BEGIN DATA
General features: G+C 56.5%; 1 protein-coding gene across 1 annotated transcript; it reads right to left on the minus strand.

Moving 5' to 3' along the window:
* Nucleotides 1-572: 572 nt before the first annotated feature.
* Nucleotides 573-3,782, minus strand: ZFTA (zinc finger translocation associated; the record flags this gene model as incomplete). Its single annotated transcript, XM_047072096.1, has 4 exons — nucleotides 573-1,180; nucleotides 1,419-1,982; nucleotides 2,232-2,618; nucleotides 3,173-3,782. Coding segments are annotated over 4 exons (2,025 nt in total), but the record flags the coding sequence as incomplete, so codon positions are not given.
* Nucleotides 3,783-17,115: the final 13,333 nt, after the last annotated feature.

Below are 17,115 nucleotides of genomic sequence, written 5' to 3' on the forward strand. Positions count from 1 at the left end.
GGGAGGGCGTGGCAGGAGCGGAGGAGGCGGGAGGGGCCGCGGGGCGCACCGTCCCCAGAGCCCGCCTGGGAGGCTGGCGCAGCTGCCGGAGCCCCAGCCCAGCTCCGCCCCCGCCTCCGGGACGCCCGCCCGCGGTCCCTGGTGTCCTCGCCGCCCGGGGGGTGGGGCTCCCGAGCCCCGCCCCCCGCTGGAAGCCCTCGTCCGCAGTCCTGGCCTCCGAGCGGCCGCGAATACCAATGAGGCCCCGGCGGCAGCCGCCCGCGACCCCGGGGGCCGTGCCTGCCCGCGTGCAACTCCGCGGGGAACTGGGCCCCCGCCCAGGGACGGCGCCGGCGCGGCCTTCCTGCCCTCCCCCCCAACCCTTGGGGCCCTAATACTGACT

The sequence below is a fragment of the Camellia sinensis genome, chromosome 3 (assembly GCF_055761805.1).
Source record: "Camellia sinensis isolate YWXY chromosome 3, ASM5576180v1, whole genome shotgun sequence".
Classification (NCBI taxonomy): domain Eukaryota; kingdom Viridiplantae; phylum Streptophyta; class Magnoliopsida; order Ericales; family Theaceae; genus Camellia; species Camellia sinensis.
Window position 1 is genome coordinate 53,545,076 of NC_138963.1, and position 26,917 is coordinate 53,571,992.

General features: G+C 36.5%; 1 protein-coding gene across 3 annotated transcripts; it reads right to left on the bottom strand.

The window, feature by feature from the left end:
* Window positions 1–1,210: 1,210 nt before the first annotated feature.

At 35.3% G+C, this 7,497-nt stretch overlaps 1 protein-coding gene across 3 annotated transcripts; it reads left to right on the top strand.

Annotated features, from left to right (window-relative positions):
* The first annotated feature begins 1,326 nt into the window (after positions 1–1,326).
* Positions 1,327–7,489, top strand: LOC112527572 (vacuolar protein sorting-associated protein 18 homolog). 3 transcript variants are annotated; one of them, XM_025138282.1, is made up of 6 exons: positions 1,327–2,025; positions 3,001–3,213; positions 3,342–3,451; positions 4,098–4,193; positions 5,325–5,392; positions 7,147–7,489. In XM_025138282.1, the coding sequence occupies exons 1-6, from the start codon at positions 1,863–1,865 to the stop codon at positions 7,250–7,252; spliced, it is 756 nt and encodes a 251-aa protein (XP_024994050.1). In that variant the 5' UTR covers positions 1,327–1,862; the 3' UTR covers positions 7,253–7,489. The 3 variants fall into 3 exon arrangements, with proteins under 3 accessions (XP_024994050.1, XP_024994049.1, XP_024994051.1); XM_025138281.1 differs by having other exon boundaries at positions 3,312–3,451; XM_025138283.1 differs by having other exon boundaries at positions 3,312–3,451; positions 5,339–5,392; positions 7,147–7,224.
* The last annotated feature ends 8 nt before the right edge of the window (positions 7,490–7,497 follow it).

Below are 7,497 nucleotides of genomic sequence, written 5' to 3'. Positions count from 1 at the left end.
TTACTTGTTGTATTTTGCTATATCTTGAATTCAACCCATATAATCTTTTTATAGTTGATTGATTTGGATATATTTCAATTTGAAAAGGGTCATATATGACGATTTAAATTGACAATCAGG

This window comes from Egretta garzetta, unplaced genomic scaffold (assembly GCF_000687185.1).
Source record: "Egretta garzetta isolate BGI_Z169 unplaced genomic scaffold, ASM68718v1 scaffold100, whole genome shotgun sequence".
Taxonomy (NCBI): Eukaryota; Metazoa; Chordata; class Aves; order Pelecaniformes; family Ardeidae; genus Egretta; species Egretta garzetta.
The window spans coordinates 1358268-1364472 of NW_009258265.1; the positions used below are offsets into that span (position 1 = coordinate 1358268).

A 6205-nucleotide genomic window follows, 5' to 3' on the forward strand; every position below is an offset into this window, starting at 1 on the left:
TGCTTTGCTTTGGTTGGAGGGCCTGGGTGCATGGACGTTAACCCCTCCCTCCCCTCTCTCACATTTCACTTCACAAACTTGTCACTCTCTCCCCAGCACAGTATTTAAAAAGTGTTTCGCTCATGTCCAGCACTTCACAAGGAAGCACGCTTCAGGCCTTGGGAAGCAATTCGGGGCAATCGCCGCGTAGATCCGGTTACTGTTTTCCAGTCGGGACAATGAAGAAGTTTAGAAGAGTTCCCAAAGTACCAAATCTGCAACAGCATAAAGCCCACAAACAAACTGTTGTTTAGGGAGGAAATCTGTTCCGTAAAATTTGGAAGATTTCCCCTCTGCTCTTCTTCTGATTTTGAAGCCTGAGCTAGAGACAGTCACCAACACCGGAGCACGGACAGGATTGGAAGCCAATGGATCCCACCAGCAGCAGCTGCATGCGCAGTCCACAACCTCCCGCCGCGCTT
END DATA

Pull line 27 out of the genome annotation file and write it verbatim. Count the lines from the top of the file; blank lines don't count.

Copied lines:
TGCTTTGCTTTGGTTGGAGGGCCTGGGTGCATGGACGTTAACCCCTCCCTCCCCTCTCTCACATTTCACTTCACAAACTTGTCACTCTCTCCCCAGCACAGTATTTAAAAAGTGTTTCGCTCATGTCCAGCACTTCACAAGGAAGCACGCTTCAGGCCTTGGGAAGCAATTCGGGGCAATCGCCGCGTAGATCCGGTTACTGTTTTCCAGTCGGGACAATGAAGAAGTTTAGAAGAGTTCCCAAAGTACCAAATCTGCAACAGCATAAAGCCCACAAACAAACTGTTGTTTAGGGAGGAAATCTGTTCCGTAAAATTTGGAAGATTTCCCCTCTGCTCTTCTTCTGATTTTGAAGCCTGAGCTAGAGACAGTCACCAACACCGGAGCACGGACAGGATTGGAAGCCAATGGATCCCACCAGCAGCAGCTGCATGCGCAGTCCACAACCTCCCGCCGCGCTT